Photo: ThinkstockReplay Your First Real Kiss
Or listen to the songs you loved when you were 18, driving your first car, the wind whipping through your hair. When asked to recall old times or to listen to nostalgic music, people reported feeling physically warmer than when they were asked to remember ordinary things, found a study published in the journal Emotion. As proof, they could immerse their hands in ice water longer and thought a cold room was a higher temperature than it really was. Psychological warmth activates the same circuits in the brain associated with physical warmth, the theory goes...which effectively convert memories' golden glow into (the perception of) heat.
Take a Vase Breath
First-time students who took a mere half-hour lesson in g-Tummo, a Tibetan "inner heat" meditation, increased their body temps in just 10 minutes...without moving. Learning the "vase breath"--a technique that involves contracting the abdominal and pelvic muscles while holding hotRead More »from How to Trick Yourself into Thinking It's Warmer Than it Is
By Candace Braun Davison
Photo: Courtesy of Sherwin-WilliamsTry: The Light That Brightens Things Even When It's Off
With mixed metals on the rise, it's no surprise that interior designer Holly Mathis has seen a sudden interest in adding brass pendant lamps to what once was stainless-steel-only territory: the kitchen. "A few years ago, I couldn't talk anyone into a brass light," she says. "Now, it's so popular I've practically memorized the SKU." The no-fuss semicircle works with almost every taste, from traditional to country to steampunk.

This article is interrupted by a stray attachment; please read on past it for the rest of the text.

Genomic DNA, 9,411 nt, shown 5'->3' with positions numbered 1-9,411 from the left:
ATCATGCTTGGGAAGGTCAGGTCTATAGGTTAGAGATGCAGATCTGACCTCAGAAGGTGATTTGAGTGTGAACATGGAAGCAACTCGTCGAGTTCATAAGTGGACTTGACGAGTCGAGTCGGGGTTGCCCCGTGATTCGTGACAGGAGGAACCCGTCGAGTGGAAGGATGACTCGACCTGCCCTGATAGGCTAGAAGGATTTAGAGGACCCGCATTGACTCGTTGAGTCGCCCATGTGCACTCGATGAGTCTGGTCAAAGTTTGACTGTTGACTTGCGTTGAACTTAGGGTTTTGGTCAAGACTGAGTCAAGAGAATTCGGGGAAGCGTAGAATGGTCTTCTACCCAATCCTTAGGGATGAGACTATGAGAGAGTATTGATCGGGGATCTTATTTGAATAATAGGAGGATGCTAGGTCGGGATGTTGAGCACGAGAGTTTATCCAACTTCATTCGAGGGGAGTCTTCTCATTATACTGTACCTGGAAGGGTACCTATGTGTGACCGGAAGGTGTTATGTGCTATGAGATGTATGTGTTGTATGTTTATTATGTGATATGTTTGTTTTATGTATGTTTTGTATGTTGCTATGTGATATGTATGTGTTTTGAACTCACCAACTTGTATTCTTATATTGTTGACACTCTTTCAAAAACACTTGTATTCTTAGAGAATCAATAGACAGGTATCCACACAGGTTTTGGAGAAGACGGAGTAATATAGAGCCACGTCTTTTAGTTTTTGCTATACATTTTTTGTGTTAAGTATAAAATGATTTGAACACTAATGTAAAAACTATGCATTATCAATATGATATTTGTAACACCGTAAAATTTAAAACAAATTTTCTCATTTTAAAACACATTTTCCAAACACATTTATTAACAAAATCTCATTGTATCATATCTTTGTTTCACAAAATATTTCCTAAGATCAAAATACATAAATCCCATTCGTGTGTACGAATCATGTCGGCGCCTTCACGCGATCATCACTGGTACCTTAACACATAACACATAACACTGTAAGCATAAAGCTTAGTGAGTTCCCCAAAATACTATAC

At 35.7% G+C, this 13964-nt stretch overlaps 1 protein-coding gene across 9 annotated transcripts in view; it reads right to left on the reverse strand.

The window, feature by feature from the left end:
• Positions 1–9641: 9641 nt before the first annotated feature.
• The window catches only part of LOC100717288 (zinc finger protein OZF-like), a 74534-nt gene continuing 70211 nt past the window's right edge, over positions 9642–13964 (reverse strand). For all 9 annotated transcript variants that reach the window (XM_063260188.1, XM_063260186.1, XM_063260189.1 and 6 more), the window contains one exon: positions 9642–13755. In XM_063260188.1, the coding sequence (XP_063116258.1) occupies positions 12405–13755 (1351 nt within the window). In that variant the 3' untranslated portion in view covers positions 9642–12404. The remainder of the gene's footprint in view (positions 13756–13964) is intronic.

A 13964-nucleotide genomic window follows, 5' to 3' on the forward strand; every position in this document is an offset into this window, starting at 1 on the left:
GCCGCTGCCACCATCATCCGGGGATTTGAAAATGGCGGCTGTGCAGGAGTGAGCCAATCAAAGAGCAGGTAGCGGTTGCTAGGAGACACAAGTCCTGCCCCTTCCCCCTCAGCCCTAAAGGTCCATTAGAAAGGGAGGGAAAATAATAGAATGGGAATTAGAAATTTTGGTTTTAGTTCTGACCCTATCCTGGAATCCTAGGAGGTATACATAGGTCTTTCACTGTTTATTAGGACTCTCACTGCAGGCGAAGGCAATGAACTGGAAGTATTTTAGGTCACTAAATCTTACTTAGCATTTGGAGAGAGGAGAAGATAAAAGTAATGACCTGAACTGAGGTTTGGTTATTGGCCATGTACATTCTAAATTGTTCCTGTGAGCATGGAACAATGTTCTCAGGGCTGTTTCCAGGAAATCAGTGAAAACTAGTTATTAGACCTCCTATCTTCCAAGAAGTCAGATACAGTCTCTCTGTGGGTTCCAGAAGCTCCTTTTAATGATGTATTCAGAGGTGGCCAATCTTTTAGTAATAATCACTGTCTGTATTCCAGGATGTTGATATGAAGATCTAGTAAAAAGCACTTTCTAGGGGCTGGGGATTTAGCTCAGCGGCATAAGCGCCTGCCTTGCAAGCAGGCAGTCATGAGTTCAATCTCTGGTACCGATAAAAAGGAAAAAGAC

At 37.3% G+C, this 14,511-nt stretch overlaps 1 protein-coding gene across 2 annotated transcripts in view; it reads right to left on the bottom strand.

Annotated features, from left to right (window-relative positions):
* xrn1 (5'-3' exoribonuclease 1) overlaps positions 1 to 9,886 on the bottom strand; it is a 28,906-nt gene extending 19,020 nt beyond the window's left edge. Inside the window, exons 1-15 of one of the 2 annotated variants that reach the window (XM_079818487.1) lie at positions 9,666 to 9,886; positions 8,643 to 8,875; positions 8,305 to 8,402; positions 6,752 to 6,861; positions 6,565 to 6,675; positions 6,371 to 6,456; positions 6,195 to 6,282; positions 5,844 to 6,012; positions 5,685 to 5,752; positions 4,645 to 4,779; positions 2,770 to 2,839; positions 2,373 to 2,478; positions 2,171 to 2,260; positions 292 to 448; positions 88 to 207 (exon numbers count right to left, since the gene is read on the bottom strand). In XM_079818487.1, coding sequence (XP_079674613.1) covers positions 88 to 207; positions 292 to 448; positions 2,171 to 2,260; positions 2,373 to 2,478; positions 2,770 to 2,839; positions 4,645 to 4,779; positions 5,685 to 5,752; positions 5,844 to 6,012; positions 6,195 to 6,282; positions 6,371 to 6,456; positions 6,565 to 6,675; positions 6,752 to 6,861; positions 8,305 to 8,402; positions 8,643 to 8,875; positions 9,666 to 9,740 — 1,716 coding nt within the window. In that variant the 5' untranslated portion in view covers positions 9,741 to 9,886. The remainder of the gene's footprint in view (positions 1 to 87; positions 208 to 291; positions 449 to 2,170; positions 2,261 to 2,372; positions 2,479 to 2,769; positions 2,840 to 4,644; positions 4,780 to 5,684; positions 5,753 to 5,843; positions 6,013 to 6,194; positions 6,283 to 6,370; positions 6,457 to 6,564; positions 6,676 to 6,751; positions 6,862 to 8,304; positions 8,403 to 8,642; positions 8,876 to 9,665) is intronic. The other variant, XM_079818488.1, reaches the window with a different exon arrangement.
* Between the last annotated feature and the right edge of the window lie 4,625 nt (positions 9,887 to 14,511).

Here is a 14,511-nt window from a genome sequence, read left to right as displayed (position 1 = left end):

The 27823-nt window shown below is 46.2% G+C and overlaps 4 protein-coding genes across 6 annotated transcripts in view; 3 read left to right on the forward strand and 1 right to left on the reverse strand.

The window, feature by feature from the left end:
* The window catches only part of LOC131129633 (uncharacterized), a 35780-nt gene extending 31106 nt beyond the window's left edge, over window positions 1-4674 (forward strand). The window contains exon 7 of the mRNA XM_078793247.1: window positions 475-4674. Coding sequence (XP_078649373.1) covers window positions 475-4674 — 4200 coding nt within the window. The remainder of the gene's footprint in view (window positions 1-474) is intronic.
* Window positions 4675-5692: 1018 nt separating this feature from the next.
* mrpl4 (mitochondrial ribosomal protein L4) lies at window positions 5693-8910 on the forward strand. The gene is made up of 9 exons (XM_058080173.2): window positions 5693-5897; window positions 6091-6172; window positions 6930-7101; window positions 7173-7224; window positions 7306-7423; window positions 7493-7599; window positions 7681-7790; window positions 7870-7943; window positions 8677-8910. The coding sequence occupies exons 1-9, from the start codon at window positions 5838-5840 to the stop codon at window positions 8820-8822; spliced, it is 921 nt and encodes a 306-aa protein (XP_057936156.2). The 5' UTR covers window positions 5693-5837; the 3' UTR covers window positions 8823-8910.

Try: The Shine-Free Style That's Surprisingly Low Maintenance
From honed countertops to flat finishes on the walls, the matte look is spreading to all areas of the home, says Jackie Jordan, director of color marketing at Sherwin-Williams. High-gloss and polished surfaces can feel overly formal, like you can't relax in your own home, which is why some people are gravitating to the softer, unvarnished look matte provides, she explains. New paint technology makes the chalkierRead More »from 5 Decorating Trends to Try This Year—And One to Avoid
By Corrie Pikul
Photo: ThinkstockYour Stuffy Nose
Pass the tissues--and some gum, please. When a cold prevents you from breathing through your nose, you're forced to inhale and exhale through your mouth. This dries out the tissues and reduces the flow of saliva-the mouth's built-in cleanser, which not only rinses away food particles but also neutralizes decay-causing acids and acts as a natural antiseptic to keep bacteria in check. The less saliva, the more bacteria-and the more potent the odor. An easy remedy (for your breath, if not your cold): Chewing gum--as long as it's sugarless--has been shown to increase the flow of saliva.
Your Movie Treats
Bacteria have a sweet tooth, too. When you eat sticky candy like gummy bears, cherry vines and even mint chews, the bacteria "has a party," says Kimberly Harms, DDS, the consumer adviser for the American Dental Association. It feasts on the sugar and spreads to all areas of your mouth--including hard-to-reach areas in the grooves of the teeth.Read More »from Surprising Things that Cause Bad Breath (and One Cure)